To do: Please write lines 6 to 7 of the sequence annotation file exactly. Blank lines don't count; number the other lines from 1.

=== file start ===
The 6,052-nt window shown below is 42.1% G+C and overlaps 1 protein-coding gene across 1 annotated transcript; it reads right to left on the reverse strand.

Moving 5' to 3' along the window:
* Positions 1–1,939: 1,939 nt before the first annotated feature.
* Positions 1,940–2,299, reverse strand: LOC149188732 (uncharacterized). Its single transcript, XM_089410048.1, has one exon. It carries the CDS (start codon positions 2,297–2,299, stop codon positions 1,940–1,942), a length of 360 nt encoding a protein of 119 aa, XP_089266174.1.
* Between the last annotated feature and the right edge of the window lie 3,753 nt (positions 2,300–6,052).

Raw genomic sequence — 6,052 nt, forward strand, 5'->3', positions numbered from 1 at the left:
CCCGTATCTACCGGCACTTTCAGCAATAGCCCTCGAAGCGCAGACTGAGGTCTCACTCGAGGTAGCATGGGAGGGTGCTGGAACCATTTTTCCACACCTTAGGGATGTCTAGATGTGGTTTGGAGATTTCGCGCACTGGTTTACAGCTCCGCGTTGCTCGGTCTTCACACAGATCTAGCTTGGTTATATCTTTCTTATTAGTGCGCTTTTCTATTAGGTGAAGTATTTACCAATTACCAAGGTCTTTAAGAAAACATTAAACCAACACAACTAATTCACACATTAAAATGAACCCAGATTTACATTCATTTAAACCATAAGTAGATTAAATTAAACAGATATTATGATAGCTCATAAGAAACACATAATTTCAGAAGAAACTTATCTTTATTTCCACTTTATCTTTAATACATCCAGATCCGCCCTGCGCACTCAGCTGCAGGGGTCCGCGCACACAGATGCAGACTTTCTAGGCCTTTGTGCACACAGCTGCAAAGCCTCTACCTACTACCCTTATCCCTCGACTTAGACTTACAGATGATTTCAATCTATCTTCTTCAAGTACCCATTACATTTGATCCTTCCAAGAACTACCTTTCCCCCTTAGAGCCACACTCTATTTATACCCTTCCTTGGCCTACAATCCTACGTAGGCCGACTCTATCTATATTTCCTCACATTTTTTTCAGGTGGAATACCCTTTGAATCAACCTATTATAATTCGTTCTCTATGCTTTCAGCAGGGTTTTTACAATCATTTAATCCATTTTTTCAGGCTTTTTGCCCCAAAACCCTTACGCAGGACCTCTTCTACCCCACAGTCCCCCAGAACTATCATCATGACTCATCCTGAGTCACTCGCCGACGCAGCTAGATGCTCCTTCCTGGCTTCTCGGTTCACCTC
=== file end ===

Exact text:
Raw genomic sequence — 6,052 nt, forward strand, 5'->3', positions numbered from 1 at the left:
CCCGTATCTACCGGCACTTTCAGCAATAGCCCTCGAAGCGCAGACTGAGGTCTCACTCGAGGTAGCATGGGAGGGTGCTGGAACCATTTTTCCACACCTTAGGGATGTCTAGATGTGGTTTGGAGATTTCGCGCACTGGTTTACAGCTCCGCGTTGCTCGGTCTTCACACAGATCTAGCTTGGTTATATCTTTCTTATTAGTGCGCTTTTCTATTAGGTGAAGTATTTACCAATTACCAAGGTCTTTAAGAAAACATTAAACCAACACAACTAATTCACACATTAAAATGAACCCAGATTTACATTCATTTAAACCATAAGTAGATTAAATTAAACAGATATTATGATAGCTCATAAGAAACACATAATTTCAGAAGAAACTTATCTTTATTTCCACTTTATCTTTAATACATCCAGATCCGCCCTGCGCACTCAGCTGCAGGGGTCCGCGCACACAGATGCAGACTTTCTAGGCCTTTGTGCACACAGCTGCAAAGCCTCTACCTACTACCCTTATCCCTCGACTTAGACTTACAGATGATTTCAATCTATCTTCTTCAAGTACCCATTACATTTGATCCTTCCAAGAACTACCTTTCCCCCTTAGAGCCACACTCTATTTATACCCTTCCTTGGCCTACAATCCTACGTAGGCCGACTCTATCTATATTTCCTCACATTTTTTTCAGGTGGAATACCCTTTGAATCAACCTATTATAATTCGTTCTCTATGCTTTCAGCAGGGTTTTTACAATCATTTAATCCATTTTTTCAGGCTTTTTGCCCCAAAACCCTTACGCAGGACCTCTTCTACCCCACAGTCCCCCAGAACTATCATCATGACTCATCCTGAGTCACTCGCCGACGCAGCTAGATGCTCCTTCCTGGCTTCTCGGTTCACCTC